Pivoting to the boost to various government entities that have spent enormous sums dealing with COVID-19, $150 billion has been allocated to states, territories, local and tribal governments based on population size, and the minimum for each state stands at $1.25 billion. Tribal governments have been allocated $8 billion, $3 billion is going towards District of Columbia, Puerto Rico, Virgin Islands, Guam, Northern Mariana Islands and American Samoa, and please note 45% of the $150 billion is allocated towards local governments with populations that exceed 500,000 people. These funds are supposed to provide various governmental and other entities with the ability to continue combating COVID-19 and the various expenditures that arise when doing so (i.e. emergency response-related expenses).

These funds will have a very powerful impact on the municipal bond market as it becomes much easier for these entities to service their debt burdens. Relevant funds include the Vanguard Tax-Exempt Bond ETF (VTEB), iShares National Muni Bond ETF (MUB), and First Trust Managed Municipal ETF (FMB). All three of these funds, which invest in municipal bonds, have spiked on the news that the US fiscal stimulus and emergency spending bill is increasingly likely to get signed into law.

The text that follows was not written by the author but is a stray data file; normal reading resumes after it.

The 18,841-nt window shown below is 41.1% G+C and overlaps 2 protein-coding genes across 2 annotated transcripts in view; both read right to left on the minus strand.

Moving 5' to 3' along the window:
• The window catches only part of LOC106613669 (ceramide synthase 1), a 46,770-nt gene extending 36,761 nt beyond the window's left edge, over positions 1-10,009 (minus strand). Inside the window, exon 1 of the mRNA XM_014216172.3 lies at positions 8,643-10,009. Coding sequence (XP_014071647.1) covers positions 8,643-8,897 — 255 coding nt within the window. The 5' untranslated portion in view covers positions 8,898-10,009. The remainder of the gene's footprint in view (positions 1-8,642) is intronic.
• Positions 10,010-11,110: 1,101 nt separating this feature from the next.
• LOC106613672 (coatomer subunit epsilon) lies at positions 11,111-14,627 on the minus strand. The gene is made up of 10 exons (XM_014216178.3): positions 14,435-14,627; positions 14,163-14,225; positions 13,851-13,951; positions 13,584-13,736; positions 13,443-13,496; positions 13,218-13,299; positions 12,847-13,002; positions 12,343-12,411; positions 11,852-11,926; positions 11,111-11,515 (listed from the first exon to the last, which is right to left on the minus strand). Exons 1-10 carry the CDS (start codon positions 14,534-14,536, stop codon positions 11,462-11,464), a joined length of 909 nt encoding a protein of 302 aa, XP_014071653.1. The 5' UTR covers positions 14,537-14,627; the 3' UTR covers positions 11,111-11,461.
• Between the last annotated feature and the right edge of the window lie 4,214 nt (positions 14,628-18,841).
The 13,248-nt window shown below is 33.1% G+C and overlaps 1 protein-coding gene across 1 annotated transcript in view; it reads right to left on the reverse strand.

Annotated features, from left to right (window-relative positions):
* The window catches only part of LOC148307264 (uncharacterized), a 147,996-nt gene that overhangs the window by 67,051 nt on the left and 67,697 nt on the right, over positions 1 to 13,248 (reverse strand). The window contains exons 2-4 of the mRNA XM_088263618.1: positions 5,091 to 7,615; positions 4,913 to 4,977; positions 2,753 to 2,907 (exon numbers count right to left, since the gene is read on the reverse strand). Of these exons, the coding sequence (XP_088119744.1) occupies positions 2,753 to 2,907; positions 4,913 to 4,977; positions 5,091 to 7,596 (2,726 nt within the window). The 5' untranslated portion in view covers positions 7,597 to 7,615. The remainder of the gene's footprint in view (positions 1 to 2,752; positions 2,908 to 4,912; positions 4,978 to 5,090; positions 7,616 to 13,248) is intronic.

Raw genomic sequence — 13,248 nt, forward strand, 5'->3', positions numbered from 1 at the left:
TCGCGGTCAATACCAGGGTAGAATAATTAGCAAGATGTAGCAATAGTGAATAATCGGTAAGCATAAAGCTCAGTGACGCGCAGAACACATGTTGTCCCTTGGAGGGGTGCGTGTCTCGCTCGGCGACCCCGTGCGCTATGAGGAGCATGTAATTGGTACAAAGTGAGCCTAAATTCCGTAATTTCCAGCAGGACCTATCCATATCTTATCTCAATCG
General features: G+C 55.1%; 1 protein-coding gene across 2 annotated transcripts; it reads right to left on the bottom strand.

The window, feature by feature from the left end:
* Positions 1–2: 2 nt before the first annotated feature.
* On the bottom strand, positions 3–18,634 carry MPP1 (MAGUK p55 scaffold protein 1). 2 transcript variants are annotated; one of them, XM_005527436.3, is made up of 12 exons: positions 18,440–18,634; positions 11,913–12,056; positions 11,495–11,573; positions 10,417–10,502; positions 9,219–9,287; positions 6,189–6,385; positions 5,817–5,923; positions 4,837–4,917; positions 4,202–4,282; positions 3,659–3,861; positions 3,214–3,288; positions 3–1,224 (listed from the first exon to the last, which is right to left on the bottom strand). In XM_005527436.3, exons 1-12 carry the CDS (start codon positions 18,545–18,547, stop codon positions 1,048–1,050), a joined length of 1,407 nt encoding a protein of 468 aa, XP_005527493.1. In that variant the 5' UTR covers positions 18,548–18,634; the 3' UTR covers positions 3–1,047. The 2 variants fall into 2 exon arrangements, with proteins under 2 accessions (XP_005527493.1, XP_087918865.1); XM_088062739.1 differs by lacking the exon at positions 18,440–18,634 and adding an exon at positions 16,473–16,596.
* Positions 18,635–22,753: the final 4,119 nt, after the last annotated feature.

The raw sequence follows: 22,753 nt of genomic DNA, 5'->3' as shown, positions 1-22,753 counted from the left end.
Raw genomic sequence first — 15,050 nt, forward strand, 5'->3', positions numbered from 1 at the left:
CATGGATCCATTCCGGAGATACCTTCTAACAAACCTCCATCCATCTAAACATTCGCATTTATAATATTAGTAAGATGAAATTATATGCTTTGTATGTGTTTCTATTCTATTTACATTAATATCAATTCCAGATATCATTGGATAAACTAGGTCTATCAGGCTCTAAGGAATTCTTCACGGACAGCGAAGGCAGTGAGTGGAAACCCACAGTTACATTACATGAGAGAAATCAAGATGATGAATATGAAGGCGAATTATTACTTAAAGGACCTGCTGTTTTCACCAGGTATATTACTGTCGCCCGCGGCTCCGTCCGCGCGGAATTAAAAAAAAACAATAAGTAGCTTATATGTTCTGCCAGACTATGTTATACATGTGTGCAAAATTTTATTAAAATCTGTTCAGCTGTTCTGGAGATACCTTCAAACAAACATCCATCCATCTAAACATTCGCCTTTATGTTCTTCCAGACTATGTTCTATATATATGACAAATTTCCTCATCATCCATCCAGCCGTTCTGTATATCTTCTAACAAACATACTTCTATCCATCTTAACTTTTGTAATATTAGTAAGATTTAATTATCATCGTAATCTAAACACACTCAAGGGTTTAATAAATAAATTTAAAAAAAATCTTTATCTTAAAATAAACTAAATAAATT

Business Provisions

Some of the biggest parts of the enormous CARES Act comes down to the support that will be provided to small, medium, and larger businesses (and thus the vast majority of American employers). Around $350 billion is going towards supporting small- and medium-sized enterprises which will be delivered in the form of loans worth up to 250% of an employer’s monthly payroll. Under this program, the size of those loans is capped at $10 million per firm. A key part of this program (and the bill at-large) includes creating a tax credit where firms that have seen gross receipts fall by over 50% due to COVID-19 can claim up to 50% of the wages paid during this crisis as a future tax credit. The payroll tax for employers has been delayed, with half of those payments (for 2020) now due by the end of 2021 and the other half due by the end of 2022.